Maelstrom – Of Gods and Men (Self-Released)

Tuesday, 23rd June 2020
Rating: 8.5/10

Avid underground metal maniacs remember this New York act during their first go around – their demos from 1989-91 a staple on the tape trading/fanzine circuit. Maelstrom is a power metal act with thrash and progressive elements – returning to the scene briefly in 2008 with an EP, and finally issuing their first full-length for Of Gods and Men. Creating a three-part epic spread out over ten songs and over seventy minutes of material to absorb – the band leave no stone unturned in creating this expansive, almost soundtrack/cinematic scope to their progressive brand of thunderous power/thrash.

The songs can go from crushing/marching riffs to emotional, majestic efforts that contain neoclassical and groove-oriented hooks – as vocalist Gary Vosganian layers his melodies with an extra dramatic flair from lower to mid-range roars plus the occasional high scream for good measure. Guitarist/bassist Joe Lodes has an impressive arsenal of acoustic, electric, and fluid bass tricks that give these songs added girth and intricacies that provide intense headphone dissection – check out his work throughout “Army From Ash” and the multitude of Coroner meets Shrapnel licks and tricks throughout the explosive “The Mirror Calls”. During part II “Of Sacrifice, Saviours and Sanctity”, Gary employs a bit of an outer galaxy clean voice for some of the verses within “Th13teen Within a Circle”, the instrumental section using a bit of Amorphis-like circular guitar motions against a fluid progressive drum underpinning, alluring and captivating the listener once again for multiple levels of musical engagement. By the time the record hits its conclusion for a 13-minute plus “SonRise” that includes a keyboard-laden orchestration intro, serene acoustic guitars, and a solid electric rhythm component against more see-saw clean choir vocals against gruff nuances, the speedier twists delightful for those into Iced Earth/Blind Guardian meets semi-technical thrash riffs.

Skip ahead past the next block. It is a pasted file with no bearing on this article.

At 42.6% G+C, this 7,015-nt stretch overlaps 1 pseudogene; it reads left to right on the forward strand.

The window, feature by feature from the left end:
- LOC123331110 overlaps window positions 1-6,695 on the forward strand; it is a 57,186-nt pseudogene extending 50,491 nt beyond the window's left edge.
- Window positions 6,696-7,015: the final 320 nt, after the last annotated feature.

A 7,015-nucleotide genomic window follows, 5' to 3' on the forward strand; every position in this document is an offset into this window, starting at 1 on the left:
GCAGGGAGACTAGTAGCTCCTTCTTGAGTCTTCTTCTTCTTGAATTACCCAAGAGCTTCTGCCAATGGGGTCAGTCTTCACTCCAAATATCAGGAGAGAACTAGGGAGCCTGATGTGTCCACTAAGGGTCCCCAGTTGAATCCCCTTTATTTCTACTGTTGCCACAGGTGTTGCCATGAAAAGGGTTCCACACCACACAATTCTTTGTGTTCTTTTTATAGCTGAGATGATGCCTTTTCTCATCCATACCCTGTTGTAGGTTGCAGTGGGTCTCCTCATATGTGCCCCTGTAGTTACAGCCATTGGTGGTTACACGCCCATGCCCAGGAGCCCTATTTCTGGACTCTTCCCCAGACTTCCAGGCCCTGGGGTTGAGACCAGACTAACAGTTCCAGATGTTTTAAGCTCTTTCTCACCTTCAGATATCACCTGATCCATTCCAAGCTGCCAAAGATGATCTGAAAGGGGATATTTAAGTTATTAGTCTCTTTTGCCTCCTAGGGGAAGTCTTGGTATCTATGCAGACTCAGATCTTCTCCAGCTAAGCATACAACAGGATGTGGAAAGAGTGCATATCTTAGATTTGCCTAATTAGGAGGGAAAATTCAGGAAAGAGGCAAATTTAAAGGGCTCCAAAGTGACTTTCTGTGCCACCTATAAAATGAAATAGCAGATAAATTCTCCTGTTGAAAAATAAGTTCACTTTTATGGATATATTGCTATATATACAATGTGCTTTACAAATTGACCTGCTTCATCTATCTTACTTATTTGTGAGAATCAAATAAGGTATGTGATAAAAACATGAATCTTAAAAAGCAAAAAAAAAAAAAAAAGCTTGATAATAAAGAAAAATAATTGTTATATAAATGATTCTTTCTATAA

There’s plenty to consume from the pageantry and delivery to the storyline and execution for Of Gods and Men. It’s great to see Maelstrom back on the scene, and properly gaining acclaim for their work now in a period of metal where open-minded people can appreciate the excellence delivered beyond the time-consuming work behind this. Let’s hope this isn’t the last we hear from Maelstrom.

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